Brexit: MSPs to reject UK government's proposal to leave EU

MSPs will today reject the UK government's proposal to leave the EU in a vote which Nicola Sturgeon is calling 'one of the most significant in the history of the Scottish Parliament'.

Nicola Sturgeon at FMQs today. Picture: Lisa Ferguson
Nicola Sturgeon at FMQs today. Picture: Lisa Ferguson

The First Minister warned that a second independence referendum will move closer if the UK government “ignores” Holyrood and presses ahead with plans to trigger Article 50 without effective consultation with the devolved administrations.

The SNP, Greens and Liberal Democrats will all vote against plans to trigger Article 50 at Holyrood today. Labour, in a split with the party south of the Border, will also vote against but has lodged an amendment also calling for a second referendum to be ruled out. Only the Tories will back Article 50.

Although the vote of MSPs has no practical effect, Ms Sturgeon insists it will be a “key test” of Scotland’s place in the UK political process.

“This is one of the most significant votes in the history of the Scottish Parliament since devolution,” the SNP leader said.

“The people of Scotland voted decisively to remain in the EU – and only one of Scotland’s 59 MPs at Westminster has now backed the triggering of Article 50.

“This Holyrood debate is a chance for our national parliament to reaffirm the voice of the people of Scotland and make clear that, as a nation, we oppose the catastrophic hard Brexit now being pursued by the Tories at Westminster.

“It has never been the case that the Scottish Parliament or any of the devolved legislatures had a veto over Brexit – but this vote is far more than symbolic.

“It is a key test of whether Scotland’s voice is being listened to and whether our wishes can be accommodated within the UK process.”

A majority of Scots (62 per cent) voted to remain in the EU in last year’s referendum, but the weight of votes south of the Border swung the result in favour of leave.

Ms Sturgeon has warned that a second vote on independence is now “all but inevitable” after Theresa May set out plans for a so-called “hard Brexit” which would see the UK leave the lucrative EU single market. It would be held within the two-year period it takes for the UK to leave the EU, with the SNP claiming a Yes vote would allow an independent Scotland to remain inside the Brussels bloc. Demands for a stand-alone Scottish deal which would protect single market access look unlikely.

Ms Sturgeon added: “We have been told repeatedly that Scotland is an equal partner in the UK – now is the time for the UK government to match that rhetoric with action.

“If the Scottish Parliament votes against triggering Article 50 and the UK government ignores Holyrood, then people across Scotland will be right to start thinking about how our national interests are best served.”

But the First Minister came under fire from Tory chief whip John Lamont who branded her claims about the significance of the debate as “bizarre”.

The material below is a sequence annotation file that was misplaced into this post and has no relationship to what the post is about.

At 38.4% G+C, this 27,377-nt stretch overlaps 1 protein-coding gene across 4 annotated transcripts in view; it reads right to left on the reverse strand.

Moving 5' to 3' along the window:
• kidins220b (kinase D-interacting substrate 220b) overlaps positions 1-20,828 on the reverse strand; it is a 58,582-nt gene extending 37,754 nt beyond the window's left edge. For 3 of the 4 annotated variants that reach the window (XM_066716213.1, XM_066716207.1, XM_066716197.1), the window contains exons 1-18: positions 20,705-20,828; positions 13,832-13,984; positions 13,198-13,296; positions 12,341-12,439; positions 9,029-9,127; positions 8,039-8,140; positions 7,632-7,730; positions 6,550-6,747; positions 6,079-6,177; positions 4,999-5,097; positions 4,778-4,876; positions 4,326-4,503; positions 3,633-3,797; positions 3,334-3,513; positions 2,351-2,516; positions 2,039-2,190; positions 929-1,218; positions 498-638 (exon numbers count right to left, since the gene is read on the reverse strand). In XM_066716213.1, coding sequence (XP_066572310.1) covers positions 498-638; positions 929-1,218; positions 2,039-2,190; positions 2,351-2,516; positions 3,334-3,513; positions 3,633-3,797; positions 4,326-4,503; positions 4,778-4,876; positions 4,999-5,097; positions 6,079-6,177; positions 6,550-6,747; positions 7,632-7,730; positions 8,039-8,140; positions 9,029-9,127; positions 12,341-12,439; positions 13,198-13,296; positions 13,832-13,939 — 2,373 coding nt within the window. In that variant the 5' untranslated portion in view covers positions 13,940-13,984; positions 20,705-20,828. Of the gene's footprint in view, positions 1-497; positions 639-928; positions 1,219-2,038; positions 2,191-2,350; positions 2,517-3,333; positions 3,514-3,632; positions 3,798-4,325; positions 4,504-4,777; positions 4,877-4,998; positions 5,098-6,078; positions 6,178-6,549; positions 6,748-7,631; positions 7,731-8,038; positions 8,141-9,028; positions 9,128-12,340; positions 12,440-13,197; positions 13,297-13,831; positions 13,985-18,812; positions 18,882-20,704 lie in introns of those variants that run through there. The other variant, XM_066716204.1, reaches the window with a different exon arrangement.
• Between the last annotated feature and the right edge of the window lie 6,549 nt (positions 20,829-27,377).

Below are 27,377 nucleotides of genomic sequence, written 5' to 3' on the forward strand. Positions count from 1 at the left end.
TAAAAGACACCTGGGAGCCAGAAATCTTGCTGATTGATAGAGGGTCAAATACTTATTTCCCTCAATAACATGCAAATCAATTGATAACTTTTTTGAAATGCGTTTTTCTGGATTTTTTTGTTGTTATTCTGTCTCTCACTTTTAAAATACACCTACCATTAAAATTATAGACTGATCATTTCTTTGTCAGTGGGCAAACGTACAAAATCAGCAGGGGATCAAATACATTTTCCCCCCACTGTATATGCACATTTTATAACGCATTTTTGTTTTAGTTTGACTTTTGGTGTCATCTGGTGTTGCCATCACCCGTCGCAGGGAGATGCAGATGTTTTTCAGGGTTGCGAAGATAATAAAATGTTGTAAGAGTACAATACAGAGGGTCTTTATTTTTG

He added: “If this debate was so significant, why did she back down from her original plan to seek the parliament’s formal approval for Article 50?

“It also exposes just how detached the SNP has become from the genuine priorities in Scotland. Most people want a government that is focussed on improving education, supporting the NHS, and backing a growing economy. Yet for the First Minister the most significant issue in her in-box is to use Brexit to manufacture a case for independence.”

Labour leader Kezia Dugdale has said that although Scottish Labour accepts the UK is leaving the EU, it does not accept the terms currently being proposed by Theresa May.

Labour has tabled an amendment to the government’s motion on article 50, calling on the Nationalists not to use Brexit as an excuse for a second independence referendum.

“The UK is leaving the EU – that is not in doubt. What is in doubt is the terms on which we are leaving,” Ms Dugdale said.

“Scottish Labour respects the result of the UK-wide referendum on the EU, but we also know the people of Scotland did not vote for Theresa May’s hard Brexit and that no-one voted to become poorer.”

But the Labour leader also pointed to export figures last month which showed that UK trade is four times as lucrative as the EU single market to Scotland.

She added: “While I will continue to argue that Brexit is bad for Scotland’s economy, the SNP government’s own figures show that independence would be considerably worse.”

A spokesman for the UK government said Scotland’s 59 MPs at Westminster will scrutinise and vote on the Article 50 legislation which relates to reserved matters under the devolution settlement.

“The Scottish Parliament is free to debate any issue it chooses, and indeed has discussed Brexit on many occasions,” he added.

“The UK government will continue our engagement with the Scottish Government and with people and groups across Scotland as we prepare to leave the EU to secure the best deal for Scotland and the UK.”

The Liberal Democrats will vote against the triggering of Article 50 unless a second referendum is held on the final deal on the UK’s departure.

Lib Dem leader Willie Rennie said: “As we have done in parliament we will vote against the triggering of Article 50 unless a Brexit deal referendum is promised. It’s a shame that Labour has given up on Europe leaving Liberal Democrats the only party that is for keeping Scotland in the UK and the UK in the EU.

“However the First Minister must not use the reckless nationalism of the Tories to benefit her own brand of nationalism which will only compound the chaos of Brexit further. Instead of giving up on the UK the SNP should join our efforts of keeping the UK in the EU.”